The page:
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How long is the bar?  Is it possible to use a long bar and then cut the part you don't need after upsetting?  The reason I ask is using the rest of the bar as the anvil  or as the hammer works really well and you get less bending than if you back the bar up and then hammer it.    Striking the end of the bar with it just laying across the anvil and you holding it rotating a 1/4 turn every blow works well for upsetting the middle of a bar.  You do need enough on the opposite end to provide some mass.  The other way is holding the bar and driving it into a heavy  plate or anvil on the floor.  2 of us taking turns upset the middle of a 2" bar to almost 4" square using this method.  Again rotate 1/4 turn every blow to help keep it straight.  We left extra stock on the bar to act as extra weight and a cool handle.  Once we were done upsetting we cut the bar down forged the ends and bent  in the middle of the 4 in section.  Bending it 135 degrees thinned it back out to around 2 in square again.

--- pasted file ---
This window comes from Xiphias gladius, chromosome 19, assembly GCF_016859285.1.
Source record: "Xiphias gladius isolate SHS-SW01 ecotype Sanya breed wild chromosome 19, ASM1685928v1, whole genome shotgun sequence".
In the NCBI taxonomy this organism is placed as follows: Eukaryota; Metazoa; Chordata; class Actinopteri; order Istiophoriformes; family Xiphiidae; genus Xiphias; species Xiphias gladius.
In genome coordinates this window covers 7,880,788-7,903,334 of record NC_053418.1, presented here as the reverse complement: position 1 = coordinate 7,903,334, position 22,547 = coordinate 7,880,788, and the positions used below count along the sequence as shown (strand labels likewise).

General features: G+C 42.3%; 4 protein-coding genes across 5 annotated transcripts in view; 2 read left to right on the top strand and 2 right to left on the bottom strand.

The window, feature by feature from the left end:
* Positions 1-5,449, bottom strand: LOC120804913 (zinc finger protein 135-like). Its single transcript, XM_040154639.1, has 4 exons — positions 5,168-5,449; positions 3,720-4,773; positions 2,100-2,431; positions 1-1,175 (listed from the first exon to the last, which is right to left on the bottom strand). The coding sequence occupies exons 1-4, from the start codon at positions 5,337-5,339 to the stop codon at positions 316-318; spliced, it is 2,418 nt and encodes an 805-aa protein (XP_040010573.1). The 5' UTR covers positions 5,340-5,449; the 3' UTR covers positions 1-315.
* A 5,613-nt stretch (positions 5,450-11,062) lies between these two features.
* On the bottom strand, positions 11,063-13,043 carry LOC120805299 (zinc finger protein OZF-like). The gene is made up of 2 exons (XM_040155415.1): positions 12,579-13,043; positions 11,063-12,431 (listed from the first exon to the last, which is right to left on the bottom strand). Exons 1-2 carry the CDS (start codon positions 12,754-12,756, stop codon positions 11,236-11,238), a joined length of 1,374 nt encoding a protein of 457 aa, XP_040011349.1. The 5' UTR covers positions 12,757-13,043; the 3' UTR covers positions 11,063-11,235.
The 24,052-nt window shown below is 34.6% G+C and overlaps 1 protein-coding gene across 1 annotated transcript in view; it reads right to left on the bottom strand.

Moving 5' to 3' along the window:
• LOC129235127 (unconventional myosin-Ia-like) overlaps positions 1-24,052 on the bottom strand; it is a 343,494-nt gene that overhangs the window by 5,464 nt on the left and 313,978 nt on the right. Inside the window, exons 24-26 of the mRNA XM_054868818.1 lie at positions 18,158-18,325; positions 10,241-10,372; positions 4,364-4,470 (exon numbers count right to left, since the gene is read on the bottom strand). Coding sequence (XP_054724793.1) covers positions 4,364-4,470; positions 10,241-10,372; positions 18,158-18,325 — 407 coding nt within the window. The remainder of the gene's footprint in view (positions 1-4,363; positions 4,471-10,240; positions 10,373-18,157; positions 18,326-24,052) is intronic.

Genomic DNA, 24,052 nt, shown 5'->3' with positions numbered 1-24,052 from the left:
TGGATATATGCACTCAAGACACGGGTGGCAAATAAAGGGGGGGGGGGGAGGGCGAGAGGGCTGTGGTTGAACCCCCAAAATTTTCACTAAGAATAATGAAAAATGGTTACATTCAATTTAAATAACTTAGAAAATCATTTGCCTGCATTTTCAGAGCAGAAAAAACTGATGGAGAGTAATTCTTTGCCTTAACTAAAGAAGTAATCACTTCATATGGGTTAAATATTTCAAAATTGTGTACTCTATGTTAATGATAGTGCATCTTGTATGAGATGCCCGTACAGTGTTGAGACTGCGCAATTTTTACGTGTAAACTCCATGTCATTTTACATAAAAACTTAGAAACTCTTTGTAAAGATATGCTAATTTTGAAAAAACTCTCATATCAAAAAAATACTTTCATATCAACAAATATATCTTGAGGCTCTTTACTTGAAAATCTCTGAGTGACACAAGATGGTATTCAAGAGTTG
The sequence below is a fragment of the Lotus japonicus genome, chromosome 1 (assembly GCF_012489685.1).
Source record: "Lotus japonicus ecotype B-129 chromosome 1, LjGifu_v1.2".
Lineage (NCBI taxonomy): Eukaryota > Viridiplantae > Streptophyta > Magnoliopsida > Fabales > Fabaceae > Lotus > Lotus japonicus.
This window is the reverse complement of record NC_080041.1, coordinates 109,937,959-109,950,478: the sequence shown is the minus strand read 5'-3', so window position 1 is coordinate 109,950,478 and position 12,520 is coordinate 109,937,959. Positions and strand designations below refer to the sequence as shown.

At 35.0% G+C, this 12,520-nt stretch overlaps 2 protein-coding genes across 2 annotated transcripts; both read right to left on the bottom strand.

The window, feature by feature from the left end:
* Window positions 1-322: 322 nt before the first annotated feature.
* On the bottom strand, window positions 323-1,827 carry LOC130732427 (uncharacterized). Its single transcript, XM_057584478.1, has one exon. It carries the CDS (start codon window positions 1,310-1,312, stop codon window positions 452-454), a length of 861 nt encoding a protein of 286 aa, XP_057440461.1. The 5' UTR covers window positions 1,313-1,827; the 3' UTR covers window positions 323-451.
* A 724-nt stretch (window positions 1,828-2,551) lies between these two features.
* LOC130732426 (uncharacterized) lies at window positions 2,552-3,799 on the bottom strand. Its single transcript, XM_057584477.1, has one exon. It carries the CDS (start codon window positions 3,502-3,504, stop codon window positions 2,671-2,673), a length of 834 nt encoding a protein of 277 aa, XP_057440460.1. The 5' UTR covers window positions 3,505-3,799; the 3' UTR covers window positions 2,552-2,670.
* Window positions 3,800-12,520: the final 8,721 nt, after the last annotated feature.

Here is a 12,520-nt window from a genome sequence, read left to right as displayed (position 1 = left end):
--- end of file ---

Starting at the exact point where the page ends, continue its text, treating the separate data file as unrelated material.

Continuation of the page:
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Like Charles suggested - can you take your propane burner out of the forge and use it like an oxy/acet rosebud? Clamp it in a vise and hold the coil spring in the flame?

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I wonder if a tube steel solution would work? Most people have some steel tubing lying about if you notched out a place in the middle then placed that just off to the side of your burner perhaps you could heat your target area while providing a minimal heat shielding to the rest of the piece?  Not having a gas forge I cannot even try it but on my coal forge to focus a special heat to push up a handle stop on a chisel I used two pieces of mild plate to block the heat and oxygen from the surrounding coal to either side and focused the heat a bit.  In my case it was a partial success since the heat wasn't as confined once the plates were heated for an extended time.  Just not sure how effective it would be on a forge reliant on forced air for heat.

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I was at a Francis Whitaker workshop once, and a guy said that when he started to collar his scrollwork, there wasn't enough room (daylight) to slip the collars on. Francis said, "Then your design is wrong." Now about this coil spring upset, is your design wrong from the git-go? Can't you use mild steel so you can quench without worrying about hardening?